, , , ,

A little while ago, I ran into an autistic person, let’s call him “Felix”, who didn’t wish to associate with other autistic people. Felix said that he was worried that if he associated with other people like him, he would lose out on living life as he thought it should be lived. Felix expressed the idea that if he had autistic friends (It seemed that in his mind, it was either-or, he couldn’t have friends of various neurotypes, it was all or nothing) then he would never have a girlfriend, have sex, or get married.

This  tied in to an interesting point in my life. My significant other and I are moving (at a snail’s pace, mind you) towards getting engaged, and we’re making plans on moving in together in December. I’ve mentioned before that we are both autistic. We didn’t choose to date each other based on our neurotypes, it just so happened we share one, and it makes us more compatible, just like our mutual love of certain sci-fi/fantasy novels and history makes us more compatible. Is our love not  considered as valid as love between an autistic and a neurotypical?

I’ve seen this anxiety about needing to find a neurotypical partner expressed by others as well, not just by autistic people, but by their parents. When the autistic person expresses it, I feel considerably more sad though. It’s like they’ve internalized this idea that in order to find eventual marital happiness, they can’t consider being in love with a fellow autistic.

I’ve discussed that in depth before, so I won’t spill anymore e-ink over it. But I want to address this idea that in order to be happy, you have to have a significant other, be married, and have children. This is just plain silly. The beautiful thing about autism is being able to find fulfillment in something outside the norm of “acceptable” happiness. If playing with a feather is what makes you happy, do it. If celibacy makes you happy, congratulations! If your one true passion is ceramics, molecular biology, or playing the ukulele, then I’d like to be your friend, because those activities rock, and I’d rather listen to people talk about them than “the dating scene”, any day of the week.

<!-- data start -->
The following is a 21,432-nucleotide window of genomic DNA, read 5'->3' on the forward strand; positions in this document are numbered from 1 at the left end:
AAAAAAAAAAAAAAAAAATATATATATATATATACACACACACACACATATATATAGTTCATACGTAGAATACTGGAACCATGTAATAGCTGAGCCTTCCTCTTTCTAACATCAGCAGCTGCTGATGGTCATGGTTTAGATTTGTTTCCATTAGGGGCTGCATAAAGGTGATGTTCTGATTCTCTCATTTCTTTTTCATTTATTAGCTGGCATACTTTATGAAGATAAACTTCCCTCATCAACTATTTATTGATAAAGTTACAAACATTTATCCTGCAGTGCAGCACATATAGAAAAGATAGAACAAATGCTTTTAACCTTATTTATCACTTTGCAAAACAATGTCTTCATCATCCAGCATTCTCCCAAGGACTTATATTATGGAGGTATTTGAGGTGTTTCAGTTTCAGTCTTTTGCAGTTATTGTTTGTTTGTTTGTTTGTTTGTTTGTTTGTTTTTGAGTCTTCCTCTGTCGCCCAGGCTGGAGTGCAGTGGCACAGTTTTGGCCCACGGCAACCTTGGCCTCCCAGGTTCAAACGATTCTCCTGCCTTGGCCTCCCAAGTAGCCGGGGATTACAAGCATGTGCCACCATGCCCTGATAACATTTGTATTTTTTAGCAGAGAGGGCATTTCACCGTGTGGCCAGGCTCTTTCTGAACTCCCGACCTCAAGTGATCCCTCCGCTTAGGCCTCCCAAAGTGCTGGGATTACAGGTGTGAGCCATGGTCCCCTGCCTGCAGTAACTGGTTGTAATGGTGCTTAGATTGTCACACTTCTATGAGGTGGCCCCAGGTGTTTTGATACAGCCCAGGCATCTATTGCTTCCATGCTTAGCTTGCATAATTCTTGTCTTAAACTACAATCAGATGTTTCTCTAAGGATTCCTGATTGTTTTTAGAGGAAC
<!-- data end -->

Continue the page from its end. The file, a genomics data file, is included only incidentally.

I’m not eventually going to marry Jaime because I think that it’s the only way I’m going to find satisfaction in my life. I’m doing it because I wish to share the satisfaction and adventures of my life with her. And I am sure she feels the exact same way about me as we go about sharing our futures with one another. Autistic people, hell, anyone, shouldn’t be seeking a partner to find the key to happiness. That’s not going to work. I have things outside of Jaime which bring me joy in life. I have aims, purposes, and pleasures, hobbies, wacky side projects, ambitions, and hopes for myself and the world around me. Jaime happens to be that golden thread of grace which is woven into the tapestry of my life: Not the most dominating part of the pattern, but adding a shimmering completion to it.

To share a rather corny, but profound metaphor from a rabbi friend: “You cannot open a flower by peeling apart its petals with your hands. You have to wait for the flower to open on its own terms, warmed by the sun.” You can’t wait for someone to come along and open your flower (Keep the damn Freud to yourself, please); rather, it’s up to you to make yourself into the fulfilled, interesting person who will attract a special someone, rather than trying to become that person vis-a-vis a significant other. Some people don’t have a special one, that’s okay too. If you allow me to mangle and twist about  and misquote Tolstoy, most happy people are alike in that they knew they had to follow themselves, not the wishes of others. Before I get any cheesier or quote-happy, I’ll just end this by saying that it is not productive to isolate yourself from people like you just so you can find another person’s definition of happiness. Nor is autism a life sentence away from marriage, relationships, sex, children, if you want them. Just don’t let attaining them become the centre of your universe.